Tag Archives: MIT

Where’s The Money for Higher Education in Pakistan?

Posted by Raza Rumi

This article appeared in STEP (Science, Technology, and Education in Pakistan), and has been reproduced with their permission.

A Conversation with Dr. Asad Abidi (Part 2 of 2)

By Bilal Zafar and Omar Javed, April 19, 2010

Asad Abidi is a professor at the Henry Samueli School of Engineering and Applied Science, University of California, Los Angeles (UCLA). He served as the first dean of LUMS’ School of Science and Engineering from 2007 through 2009. In the first part of our conversation with Dr. Abidi, we talked about LUMS SSE. In this second part, we talk about the challenges faced by the higher education sector in Pakistan, possible solutions, and what Pakistanis living abroad can do to help.

STEP: Moving on to the topic of higher education. Do you think that the level of financial support that higher education, in general, and the Higher Education Commission, in particular, is getting from the government can be sustained?AA2BlockQuote1

Asad Abidi: It is not getting (a lot of support) or it might be getting it for a moment but, you know, Pakistan is bankrupt and all this investment is from borrowed funds from the future. The typical elected government is just running scared, trying to keep its head above water. And, unfortunately, this is not going to change (anytime soon). So, the question is how do you take a country with so many needs and keep higher education running? The only way I can see it happening is if a substantial allocation, such as from the military budget, is diverted toward higher education. The military has never deprived itself of money. In the worst of times, their budgets have gone untouched, their privileges have gone untouched. But, it will take a political leader with guts to do this.

Honestly, I think the only way it could happen is if the United States, which effectively supports the Pakistan military, were to say that ‘we don’t really believe that it is valuable to add more men to your forces or add to your existing perks and privileges; this is actually only going to lead to more disenchantment from civil society and unrest in the region. So, you must cut your budget by, let’s say, 10% or 15% and that this money must go into higher education to deliver some hope to Pakistan’s people. Otherwise we will withdraw our support’. Only then might things change.  So, it’s going to be really hard unless you have massive civil protest in Pakistan. I don’t think Pakistan is quite ready for that kind of thing yet. People dispirited by spiraling inflation, power outages, unemployment, kleptocracy, can hardly be expected to rally in numbers against a bloated military budget. Continue reading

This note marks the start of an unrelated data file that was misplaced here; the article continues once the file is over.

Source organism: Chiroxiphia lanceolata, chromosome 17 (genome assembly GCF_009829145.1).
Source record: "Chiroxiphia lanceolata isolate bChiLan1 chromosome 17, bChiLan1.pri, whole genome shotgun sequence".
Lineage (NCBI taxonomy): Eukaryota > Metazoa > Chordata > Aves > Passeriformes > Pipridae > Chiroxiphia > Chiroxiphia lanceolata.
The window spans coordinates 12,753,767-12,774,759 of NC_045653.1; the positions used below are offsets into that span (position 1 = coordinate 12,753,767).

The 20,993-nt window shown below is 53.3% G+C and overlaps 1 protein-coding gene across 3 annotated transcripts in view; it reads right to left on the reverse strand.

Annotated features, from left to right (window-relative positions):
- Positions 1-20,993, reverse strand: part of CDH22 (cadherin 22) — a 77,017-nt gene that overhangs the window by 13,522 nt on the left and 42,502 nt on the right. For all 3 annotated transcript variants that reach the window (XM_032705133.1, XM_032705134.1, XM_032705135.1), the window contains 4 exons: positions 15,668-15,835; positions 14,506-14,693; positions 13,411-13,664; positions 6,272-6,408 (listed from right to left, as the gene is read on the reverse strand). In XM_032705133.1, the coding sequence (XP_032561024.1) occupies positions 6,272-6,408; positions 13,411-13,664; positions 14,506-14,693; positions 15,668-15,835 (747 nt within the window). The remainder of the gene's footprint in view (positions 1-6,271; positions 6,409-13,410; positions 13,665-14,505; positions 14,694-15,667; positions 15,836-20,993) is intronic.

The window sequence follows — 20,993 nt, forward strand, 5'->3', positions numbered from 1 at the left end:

Building ‘MIT for Pakistan’

Raza Rumi

I met Dr Abidi many years ago. I was pleased to find his interview in my inbox. Readers might find it of interest.

This article appeared in STEP (Science, Technology, and Education in Pakistan), and has been reproduced with their permission. The article first appeared here

Building  ‘MIT for Pakistan’
A Conversation with Dr. Asad Abidi
By Bilal Zafar, April 12, 2010
In Fall 2008, the Lahore University of Management Sciences (LUMS) opened its doors to 150 freshmen students to study science and engineering at its brand new School of Science and Engineering (SSE). Offering undergraduate degrees in Biology, Chemistry, Mathematics, Physics, Computer Science, and Electrical Engineering, and graduate degrees in Computer Science and Mathematics, LUMS SSE had much grander plans than most Pakistani universities. Indeed, SSE envisions to be not just a “successful research university”, but “perhaps an MIT, Stanford or a Caltech for Pakistan.” To realize this vision, SSE was able to raise a significant amount of money (more than $25 million), including Rs. 1500 and 500 million from the governments of Pakistan and Punjab, respectively.Perhaps equally impressive was the faculty that LUMS was able to assemble for this nascent school. It was a small — perhaps too small — group of promising young researchers, brought together by the project team to set the standard for LUMS SSE. Continue reading

SSE in Lahore

Salal Humair

This newspaper’s editorial ‘Whither and wither’ of Jan 4 articulates two excellent questions about the direction of Higher Education in Pakistan, while expressing disappointment over the shelving of HEC’s plan to create world-class universities in Pakistan. The editorial asks: ‘If you are poor and bright you have few options and ‘abroad’ isn’t one of them. But what if ‘abroad’ were somehow to be able to come to us? What if the benefits of a foreign education system could somehow get transplanted to Pakistan?’ I believe those are well-phrased questions to which we may still find solutions, but we would need some visionary political leadership to do so. Continue reading